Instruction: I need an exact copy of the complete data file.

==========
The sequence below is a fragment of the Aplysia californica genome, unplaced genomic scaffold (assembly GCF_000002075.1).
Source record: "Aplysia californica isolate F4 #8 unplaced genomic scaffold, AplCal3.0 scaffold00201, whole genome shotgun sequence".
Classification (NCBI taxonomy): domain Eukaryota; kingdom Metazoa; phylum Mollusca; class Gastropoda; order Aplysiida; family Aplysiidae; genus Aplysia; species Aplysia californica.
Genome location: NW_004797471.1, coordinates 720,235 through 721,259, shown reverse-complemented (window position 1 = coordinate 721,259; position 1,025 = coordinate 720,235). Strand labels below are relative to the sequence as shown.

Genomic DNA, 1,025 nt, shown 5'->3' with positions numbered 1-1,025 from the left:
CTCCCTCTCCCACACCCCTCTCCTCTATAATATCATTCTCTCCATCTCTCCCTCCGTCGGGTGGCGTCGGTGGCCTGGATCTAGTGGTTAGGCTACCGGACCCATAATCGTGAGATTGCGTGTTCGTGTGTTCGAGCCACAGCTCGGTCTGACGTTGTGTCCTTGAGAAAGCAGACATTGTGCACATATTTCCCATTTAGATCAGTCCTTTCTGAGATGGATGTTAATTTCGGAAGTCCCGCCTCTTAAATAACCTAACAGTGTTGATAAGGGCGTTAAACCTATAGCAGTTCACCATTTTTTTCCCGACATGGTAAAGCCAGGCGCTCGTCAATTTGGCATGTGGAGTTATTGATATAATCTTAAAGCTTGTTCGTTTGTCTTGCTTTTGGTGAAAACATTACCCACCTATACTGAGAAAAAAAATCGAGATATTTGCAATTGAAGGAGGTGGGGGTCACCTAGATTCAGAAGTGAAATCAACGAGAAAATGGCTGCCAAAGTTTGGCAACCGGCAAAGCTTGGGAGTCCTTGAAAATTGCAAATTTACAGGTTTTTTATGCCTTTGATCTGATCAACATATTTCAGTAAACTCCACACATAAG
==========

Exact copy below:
The sequence below is a fragment of the Aplysia californica genome, unplaced genomic scaffold (assembly GCF_000002075.1).
Source record: "Aplysia californica isolate F4 #8 unplaced genomic scaffold, AplCal3.0 scaffold00201, whole genome shotgun sequence".
Classification (NCBI taxonomy): domain Eukaryota; kingdom Metazoa; phylum Mollusca; class Gastropoda; order Aplysiida; family Aplysiidae; genus Aplysia; species Aplysia californica.
Genome location: NW_004797471.1, coordinates 720,235 through 721,259, shown reverse-complemented (window position 1 = coordinate 721,259; position 1,025 = coordinate 720,235). Strand labels below are relative to the sequence as shown.

Genomic DNA, 1,025 nt, shown 5'->3' with positions numbered 1-1,025 from the left:
CTCCCTCTCCCACACCCCTCTCCTCTATAATATCATTCTCTCCATCTCTCCCTCCGTCGGGTGGCGTCGGTGGCCTGGATCTAGTGGTTAGGCTACCGGACCCATAATCGTGAGATTGCGTGTTCGTGTGTTCGAGCCACAGCTCGGTCTGACGTTGTGTCCTTGAGAAAGCAGACATTGTGCACATATTTCCCATTTAGATCAGTCCTTTCTGAGATGGATGTTAATTTCGGAAGTCCCGCCTCTTAAATAACCTAACAGTGTTGATAAGGGCGTTAAACCTATAGCAGTTCACCATTTTTTTCCCGACATGGTAAAGCCAGGCGCTCGTCAATTTGGCATGTGGAGTTATTGATATAATCTTAAAGCTTGTTCGTTTGTCTTGCTTTTGGTGAAAACATTACCCACCTATACTGAGAAAAAAAATCGAGATATTTGCAATTGAAGGAGGTGGGGGTCACCTAGATTCAGAAGTGAAATCAACGAGAAAATGGCTGCCAAAGTTTGGCAACCGGCAAAGCTTGGGAGTCCTTGAAAATTGCAAATTTACAGGTTTTTTATGCCTTTGATCTGATCAACATATTTCAGTAAACTCCACACATAAG